Stick to flipping and topwater lures around the many brush piles and submerged logs to catch big fish hiding from the hot summer sun. My favorite place on Okatibbee Lake is around the upper end of the lake where there’s more cover.
Columbus Lake is a true “hidden gem” among bass lakes located in eastern Mississippi. This lake is only about 640 acres, but it’s much more laid back and not as pressured as the bigger lakes in the Magnolia State. There are plenty of largemouth bass in Columbus Lake and this is one of my favorite kayak fishing lakes.
You can catch fish year-round here using various soft plastic lures rigged Texas-style. I like to focus on the various small creeks feeding into Columbus Lake, as well as submerged structures like submerged timber, boat docks, and vegetation along the shoreline.
Lake Bogue Homa
Lake Bogue Homa is another small bass angling paradise that’s only around 880 acres. This waterway sits in southern Mississippi and offers a surprising amount of great bass fishing opportunities.
I have caught plenty of keeper-size bass in Lake Bogue Homa fishing around submerged vegetation, boat docks, and fallen trees along the banks. There’s only one boat ramp on this lake, but you can also fish from the shoreline and catch plenty of bass around the grass lining the edges.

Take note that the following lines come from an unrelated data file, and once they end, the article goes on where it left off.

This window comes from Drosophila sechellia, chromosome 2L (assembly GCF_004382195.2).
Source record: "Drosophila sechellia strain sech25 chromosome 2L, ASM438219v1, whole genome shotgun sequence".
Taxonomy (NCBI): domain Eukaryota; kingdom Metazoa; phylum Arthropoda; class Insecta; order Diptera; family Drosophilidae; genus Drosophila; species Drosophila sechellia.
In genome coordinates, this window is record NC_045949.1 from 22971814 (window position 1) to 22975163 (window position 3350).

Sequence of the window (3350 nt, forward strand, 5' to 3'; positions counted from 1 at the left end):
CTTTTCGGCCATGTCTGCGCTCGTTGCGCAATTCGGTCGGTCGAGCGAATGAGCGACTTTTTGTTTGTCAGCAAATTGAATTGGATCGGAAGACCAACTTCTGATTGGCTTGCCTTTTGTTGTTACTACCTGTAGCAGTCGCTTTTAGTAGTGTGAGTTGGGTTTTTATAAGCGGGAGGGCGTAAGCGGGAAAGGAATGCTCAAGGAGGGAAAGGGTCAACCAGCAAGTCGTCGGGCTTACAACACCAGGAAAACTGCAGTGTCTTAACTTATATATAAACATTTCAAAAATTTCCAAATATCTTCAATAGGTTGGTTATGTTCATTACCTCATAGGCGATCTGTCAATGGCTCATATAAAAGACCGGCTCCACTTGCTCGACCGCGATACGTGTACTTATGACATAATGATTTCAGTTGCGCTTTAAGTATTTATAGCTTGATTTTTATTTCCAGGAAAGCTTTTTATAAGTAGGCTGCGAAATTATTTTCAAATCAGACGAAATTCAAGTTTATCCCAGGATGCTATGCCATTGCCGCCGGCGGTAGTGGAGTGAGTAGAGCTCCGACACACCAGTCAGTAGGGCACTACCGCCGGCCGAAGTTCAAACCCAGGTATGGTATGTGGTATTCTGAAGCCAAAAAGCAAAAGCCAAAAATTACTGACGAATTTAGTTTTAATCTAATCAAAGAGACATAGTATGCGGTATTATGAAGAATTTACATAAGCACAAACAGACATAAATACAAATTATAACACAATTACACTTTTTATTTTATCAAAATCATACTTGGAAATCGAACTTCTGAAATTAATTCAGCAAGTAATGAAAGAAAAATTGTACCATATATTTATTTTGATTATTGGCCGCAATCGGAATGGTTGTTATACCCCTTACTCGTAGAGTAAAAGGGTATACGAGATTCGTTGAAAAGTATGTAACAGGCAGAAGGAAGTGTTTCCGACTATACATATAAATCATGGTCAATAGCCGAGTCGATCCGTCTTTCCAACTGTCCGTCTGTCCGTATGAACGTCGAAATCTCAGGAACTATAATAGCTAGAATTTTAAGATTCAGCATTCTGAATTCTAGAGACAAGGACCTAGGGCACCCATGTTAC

The Pascagoula River is arguably the best bass fishing river in Mississippi. This scenic waterway stretches across 80 miles through the southeastern portion of the state and empties into the Gulf of Mexico. There are plenty of opportunities to fish along the river’s banks and anglers can use one of the many boat ramps for access.
Catching largemouth bass here is best in the fall and I like to focus on the river’s backwaters and sloughs where there is ample structure and fallen trees. Flipping, pitching, and topwater baits tend to be the ticket to success here. This is a prime destination for kayak fishing and bass anglers can find numerous deep creek channels and quiet coves where giant bass often hide.
The Pearl River is another one of the top bass fishing destinations in Mississippi. This river winds its way through the southern portion of the state and spans approximately 485 miles. The Pearl River is brimming with largemouth and spotted bass which feed on a diverse ecosystem of wildlife in and around the river’s banks.
My favorite places to fish along the Pearl River are in the slower-moving sections, oxbow lakes, and the eddies where you can find lots of submerged logs and rocky outcrops. Flipping and pitching jigs into heavy cover is the best way to catch bass as you can cover a great deal of water and simply fish while drifting along with the current in most cases.
The mighty Mississippi River is a colossal waterway that stretches more than 2,300 miles through the Heartland of the United States. This river is teeming with all kinds of fish species and largemouth bass are certainly found in plentiful numbers throughout the river’s sections in this state.